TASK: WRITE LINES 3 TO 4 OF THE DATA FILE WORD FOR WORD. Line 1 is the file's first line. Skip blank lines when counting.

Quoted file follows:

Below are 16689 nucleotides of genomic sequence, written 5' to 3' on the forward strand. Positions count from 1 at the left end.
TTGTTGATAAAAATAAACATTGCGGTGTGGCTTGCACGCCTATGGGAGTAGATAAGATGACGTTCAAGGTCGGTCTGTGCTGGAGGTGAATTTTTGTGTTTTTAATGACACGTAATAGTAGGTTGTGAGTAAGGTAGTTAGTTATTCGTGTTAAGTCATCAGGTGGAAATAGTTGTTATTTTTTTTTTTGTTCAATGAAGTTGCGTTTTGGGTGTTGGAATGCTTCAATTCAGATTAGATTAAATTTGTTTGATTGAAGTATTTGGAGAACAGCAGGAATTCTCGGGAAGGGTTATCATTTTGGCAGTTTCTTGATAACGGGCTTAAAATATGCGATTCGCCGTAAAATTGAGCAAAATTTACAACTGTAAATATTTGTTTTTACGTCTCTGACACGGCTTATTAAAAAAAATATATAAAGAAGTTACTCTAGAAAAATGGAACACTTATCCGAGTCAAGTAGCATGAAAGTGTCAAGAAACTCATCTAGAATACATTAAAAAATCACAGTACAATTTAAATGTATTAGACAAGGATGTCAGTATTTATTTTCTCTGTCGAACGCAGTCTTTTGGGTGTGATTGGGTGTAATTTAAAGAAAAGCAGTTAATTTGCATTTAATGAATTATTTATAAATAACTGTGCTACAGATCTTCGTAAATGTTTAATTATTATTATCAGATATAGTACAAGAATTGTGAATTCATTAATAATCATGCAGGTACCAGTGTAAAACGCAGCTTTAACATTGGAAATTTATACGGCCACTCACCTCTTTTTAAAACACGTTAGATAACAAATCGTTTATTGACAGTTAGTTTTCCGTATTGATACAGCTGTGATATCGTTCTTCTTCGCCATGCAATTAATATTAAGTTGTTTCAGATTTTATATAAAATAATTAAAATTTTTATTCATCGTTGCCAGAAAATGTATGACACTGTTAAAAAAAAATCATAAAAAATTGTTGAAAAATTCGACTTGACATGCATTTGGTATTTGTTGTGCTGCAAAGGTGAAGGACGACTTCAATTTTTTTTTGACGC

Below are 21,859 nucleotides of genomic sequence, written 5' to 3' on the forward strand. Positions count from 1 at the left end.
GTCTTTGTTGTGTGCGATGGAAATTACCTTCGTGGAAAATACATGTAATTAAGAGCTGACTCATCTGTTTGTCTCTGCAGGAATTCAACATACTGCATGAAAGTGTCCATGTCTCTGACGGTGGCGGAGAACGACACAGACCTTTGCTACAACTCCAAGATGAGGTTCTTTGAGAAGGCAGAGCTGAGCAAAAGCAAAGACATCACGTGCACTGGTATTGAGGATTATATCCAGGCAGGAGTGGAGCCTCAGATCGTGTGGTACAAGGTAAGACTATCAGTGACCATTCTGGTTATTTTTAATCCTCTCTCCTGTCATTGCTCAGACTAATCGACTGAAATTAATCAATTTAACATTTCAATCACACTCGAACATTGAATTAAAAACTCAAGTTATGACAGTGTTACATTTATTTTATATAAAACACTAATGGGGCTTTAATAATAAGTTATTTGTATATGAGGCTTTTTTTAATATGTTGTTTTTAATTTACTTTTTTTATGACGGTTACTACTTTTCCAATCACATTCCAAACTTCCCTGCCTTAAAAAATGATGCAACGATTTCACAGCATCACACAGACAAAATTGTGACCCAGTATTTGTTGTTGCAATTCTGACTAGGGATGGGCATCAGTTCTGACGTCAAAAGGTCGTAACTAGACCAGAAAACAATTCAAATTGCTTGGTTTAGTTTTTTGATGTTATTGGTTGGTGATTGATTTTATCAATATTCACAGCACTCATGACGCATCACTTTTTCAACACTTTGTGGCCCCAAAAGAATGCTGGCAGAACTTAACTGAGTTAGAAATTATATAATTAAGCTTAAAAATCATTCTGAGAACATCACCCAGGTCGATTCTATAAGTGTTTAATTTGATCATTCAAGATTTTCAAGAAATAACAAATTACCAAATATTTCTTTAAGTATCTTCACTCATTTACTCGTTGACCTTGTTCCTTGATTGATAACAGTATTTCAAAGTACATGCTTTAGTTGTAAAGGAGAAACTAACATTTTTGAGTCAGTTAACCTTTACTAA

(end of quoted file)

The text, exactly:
Below are 21,859 nucleotides of genomic sequence, written 5' to 3' on the forward strand. Positions count from 1 at the left end.
GTCTTTGTTGTGTGCGATGGAAATTACCTTCGTGGAAAATACATGTAATTAAGAGCTGACTCATCTGTTTGTCTCTGCAGGAATTCAACATACTGCATGAAAGTGTCCATGTCTCTGACGGTGGCGGAGAACGACACAGACCTTTGCTACAACTCCAAGATGAGGTTCTTTGAGAAGGCAGAGCTGAGCAAAAGCAAAGACATCACGTGCACTGGTATTGAGGATTATATCCAGGCAGGAGTGGAGCCTCAGATCGTGTGGTACAAGGTAAGACTATCAGTGACCATTCTGGTTATTTTTAATCCTCTCTCCTGTCATTGCTCAGACTAATCGACTGAAATTAATCAATTTAACATTTCAATCACACTCGAACATTGAATTAAAAACTCAAGTTATGACAGTGTTACATTTATTTTATATAAAACACTAATGGGGCTTTAATAATAAGTTATTTGTATATGAGGCTTTTTTTAATATGTTGTTTTTAATTTACTTTTTTTATGACGGTTACTACTTTTCCAATCACATTCCAAACTTCCCTGCCTTAAAAAATGATGCAACGATTTCACAGCATCACACAGACAAAATTGTGACCCAGTATTTGTTGTTGCAATTCTGACTAGGGATGGGCATCAGTTCTGACGTCAAAAGGTCGTAACTAGACCAGAAAACAATTCAAATTGCTTGGTTTAGTTTTTTGATGTTATTGGTTGGTGATTGATTTTATCAATATTCACAGCACTCATGACGCATCACTTTTTCAACACTTTGTGGCCCCAAAAGAATGCTGGCAGAACTTAACTGAGTTAGAAATTATATAATTAAGCTTAAAAATCATTCTGAGAACATCACCCAGGTCGATTCTATAAGTGTTTAATTTGATCATTCAAGATTTTCAAGAAATAACAAATTACCAAATATTTCTTTAAGTATCTTCACTCATTTACTCGTTGACCTTGTTCCTTGATTGATAACAGTATTTCAAAGTACATGCTTTAGTTGTAAAGGAGAAACTAACATTTTTGAGTCAGTTAACCTTTACTAA